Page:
The Peterbilt Model 520EV (Photo: Josh Fisher)
Pete520 Ev

Peterbilt showcases electric refuse truck at CES

Jan. 13, 2020
The annual show in Las Vegas is evolving "from a venue for traditional consumer electronics, and is becoming a global stage for the demonstration of future transport solutions and solutions for mobility,” says Paccar's Stephan Olsen.

For global truck and engine maker Paccar Inc., the annual CES event in Las Vegas is a natural place to showcase its electric and autonomous technologies.

“It’s clear as you walk around the show, the ‘Consumer Electronics Show’ is evolving from a venue for traditional consumer electronics, and is becoming a global stage for the demonstration of future transport solutions and solutions for mobility,” said Stephan Olsen, general manager of the Paccar Innovation Center, based in Silicon Valley.

This was the third straight year Paccar exhibited in an outside area known as Central Plaza. The 2020 event attracted more than 4,400 exhibiting companies and 170,000 attendees.

There were three trucks on display at the Paccar booth: a Kenworth Level 4 autonomous T680, a Kenworth K270E battery electric truck and the Peterbilt battery-electric Model 520EV, a low-cab forward vehicle for the refuse industry that can handle a full day on a single charge.   

These trucks were practically impossible to miss for the thousands of attendees streaming down the escalators each day from the popular monorail station at the Las Vegas Convention Center. An even larger number of attendees were drawn to the Central Plaza to visit Google and Impossible Foods, which created major buzz as it premiered its Impossible Pork and Impossible Sausage.

“Our presence [at CES] is raising awareness with the public that may not be aware - or pay attention - to commercial vehicles on the road,” Olsen said. “Being here gives them the opportunity to understand the technology that goes into trucks, and understand how freight gets moved.”

Scott Newhouse, chief engineer of Peterbilt Motors, said many of the advanced safety and emissions technologies shown in past years at CES are beginning to make their way into commercial vehicles. 

For fleet customers, it is about technologies that raise efficiency, safety and enhance the overall driver experience. In the case of the Model 520EV, the public will benefit from the quiet, zero-emission waste haulers that will begin making their way through neighborhoods in the near future, Newhouse said.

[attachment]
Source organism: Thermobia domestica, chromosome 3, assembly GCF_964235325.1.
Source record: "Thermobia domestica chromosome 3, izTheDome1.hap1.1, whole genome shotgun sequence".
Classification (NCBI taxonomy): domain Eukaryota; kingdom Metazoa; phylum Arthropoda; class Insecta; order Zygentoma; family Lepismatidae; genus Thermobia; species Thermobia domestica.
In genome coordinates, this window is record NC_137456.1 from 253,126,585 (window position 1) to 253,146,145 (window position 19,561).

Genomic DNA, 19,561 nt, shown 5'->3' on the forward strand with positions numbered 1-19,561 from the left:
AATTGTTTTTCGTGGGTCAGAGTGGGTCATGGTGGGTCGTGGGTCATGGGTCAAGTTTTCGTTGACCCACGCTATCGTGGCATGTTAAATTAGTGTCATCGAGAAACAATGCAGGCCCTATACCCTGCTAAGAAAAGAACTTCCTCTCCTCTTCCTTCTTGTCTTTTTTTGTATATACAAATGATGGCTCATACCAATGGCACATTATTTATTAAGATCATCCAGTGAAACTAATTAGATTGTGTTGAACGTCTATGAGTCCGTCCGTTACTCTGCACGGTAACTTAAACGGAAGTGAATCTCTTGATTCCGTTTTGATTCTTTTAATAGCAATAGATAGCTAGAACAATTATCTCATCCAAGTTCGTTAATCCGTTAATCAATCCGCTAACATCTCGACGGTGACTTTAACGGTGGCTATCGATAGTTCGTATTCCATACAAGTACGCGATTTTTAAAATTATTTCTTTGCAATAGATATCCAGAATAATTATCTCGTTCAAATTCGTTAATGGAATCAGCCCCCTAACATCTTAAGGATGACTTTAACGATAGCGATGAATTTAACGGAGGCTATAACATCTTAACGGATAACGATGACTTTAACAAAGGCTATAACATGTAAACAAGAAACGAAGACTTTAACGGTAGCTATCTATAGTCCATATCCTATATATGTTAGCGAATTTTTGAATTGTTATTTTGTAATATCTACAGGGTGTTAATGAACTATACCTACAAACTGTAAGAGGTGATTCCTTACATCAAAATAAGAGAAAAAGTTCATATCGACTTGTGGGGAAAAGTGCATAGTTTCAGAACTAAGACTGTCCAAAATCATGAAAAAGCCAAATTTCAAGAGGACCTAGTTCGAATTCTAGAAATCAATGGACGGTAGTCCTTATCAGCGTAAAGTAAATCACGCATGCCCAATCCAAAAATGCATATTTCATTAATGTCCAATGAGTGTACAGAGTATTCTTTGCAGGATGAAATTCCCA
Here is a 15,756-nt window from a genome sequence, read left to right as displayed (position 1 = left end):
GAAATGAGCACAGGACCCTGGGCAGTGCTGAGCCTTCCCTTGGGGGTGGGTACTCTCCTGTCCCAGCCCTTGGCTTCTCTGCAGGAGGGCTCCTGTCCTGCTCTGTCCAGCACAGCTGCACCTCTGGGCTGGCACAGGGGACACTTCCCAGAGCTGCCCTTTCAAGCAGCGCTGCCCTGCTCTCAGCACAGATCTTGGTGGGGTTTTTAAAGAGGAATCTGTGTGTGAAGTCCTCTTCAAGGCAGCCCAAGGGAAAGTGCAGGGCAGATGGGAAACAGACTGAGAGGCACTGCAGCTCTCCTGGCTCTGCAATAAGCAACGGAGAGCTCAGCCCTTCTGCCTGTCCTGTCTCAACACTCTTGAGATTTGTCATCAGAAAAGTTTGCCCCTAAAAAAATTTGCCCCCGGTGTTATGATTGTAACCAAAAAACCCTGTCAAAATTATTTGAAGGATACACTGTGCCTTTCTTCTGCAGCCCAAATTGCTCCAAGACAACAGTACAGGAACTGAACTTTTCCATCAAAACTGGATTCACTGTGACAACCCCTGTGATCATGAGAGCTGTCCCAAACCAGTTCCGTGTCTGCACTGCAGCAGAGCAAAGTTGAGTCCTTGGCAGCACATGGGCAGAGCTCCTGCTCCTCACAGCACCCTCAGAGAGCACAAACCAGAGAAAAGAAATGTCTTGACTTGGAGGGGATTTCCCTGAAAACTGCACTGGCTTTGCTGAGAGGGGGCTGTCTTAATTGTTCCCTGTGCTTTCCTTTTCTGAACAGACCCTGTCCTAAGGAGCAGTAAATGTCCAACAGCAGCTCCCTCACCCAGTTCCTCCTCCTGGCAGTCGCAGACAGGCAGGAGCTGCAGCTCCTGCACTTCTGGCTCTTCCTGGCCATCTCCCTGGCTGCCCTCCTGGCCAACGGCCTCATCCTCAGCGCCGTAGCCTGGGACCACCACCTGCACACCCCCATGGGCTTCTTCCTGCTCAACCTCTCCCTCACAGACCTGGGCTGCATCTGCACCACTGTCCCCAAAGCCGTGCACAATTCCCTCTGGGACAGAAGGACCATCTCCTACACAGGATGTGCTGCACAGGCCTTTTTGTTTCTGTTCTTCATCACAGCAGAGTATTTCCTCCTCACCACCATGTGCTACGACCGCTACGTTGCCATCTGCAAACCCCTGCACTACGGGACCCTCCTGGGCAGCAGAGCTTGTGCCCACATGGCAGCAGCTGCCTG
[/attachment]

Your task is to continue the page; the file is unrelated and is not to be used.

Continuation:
The 520EV is powered by a Meritor/TransPower energy storage subsystem with a total storage capacity of 308 kWh.  It offers up to 430 horsepower and features a range of about 100 miles.

As CES got underway, Peterbilt announced it had completed 40,000 real-world miles with its fleet of 16 battery-electric vehicles. The fleet includes the 520EV, as well as the Model 579EV, used in drayage and regional haul applications.

The same week as CES, truckload carrier Werner Enterprises announced on social media it was launching a pilot program to evaluate a Peterbilt 579EV in year-long stint in southern California.

Newhouse stressed the importance of these vehicles being involved in real-world operations for customers. Several fleets are beginning to run these vehicles in multiple states, a sign to Newhouse they are pleased with the initial performance and looking at how “the technology applies across their businesses.”

Peterbilt said additional vehicles will be put into service during 2020 in drayage, regional haul and medium-duty delivery applications. At CES, Peterbilt announced a collaboration with Dana Corp. on electric powertrain development for the 220EV, which was first shown at CES in 2019.

Peterbilt will integrate Dana’s Spicer Electrified e-propulsion system into the chassis. The truck will also be equipped with two battery packs and an on-board charger. Using the vehicle’s DC fast-charging system, the high-energy density battery packs can recharge in about an hour.

Pricing and option availability for these vehicles are expected to become available in the second quarter. Low volume production is projected to begin late this year for the 220EV and 579EV, followed by the 520EV in 2021.

Even as it pushes forward with battery-electric trucks, Paccar continues to develop hydrogen fuel cell technology, which Newhouse said could wind up being the right energy source in the future for certain applications. Kenworth displayed a hydrogen fuel cell Class 8 tractor each of the past two years at CES. Peterbilt had shown a Model 579 with Level 4 capabilities at CES in 2018.

Besides featuring the three trucks at this year’s show, Paccar’s exhibit space again highlighted its Innovation Center, which celebrated its second anniversary in the fall. Olsen said it was opened to further raise the company’s profile in Silicon Valley and develop relationships with the right technology partners.

Editor’s note: Additional coverage of Kenworth’s trucks is planned for later this week.

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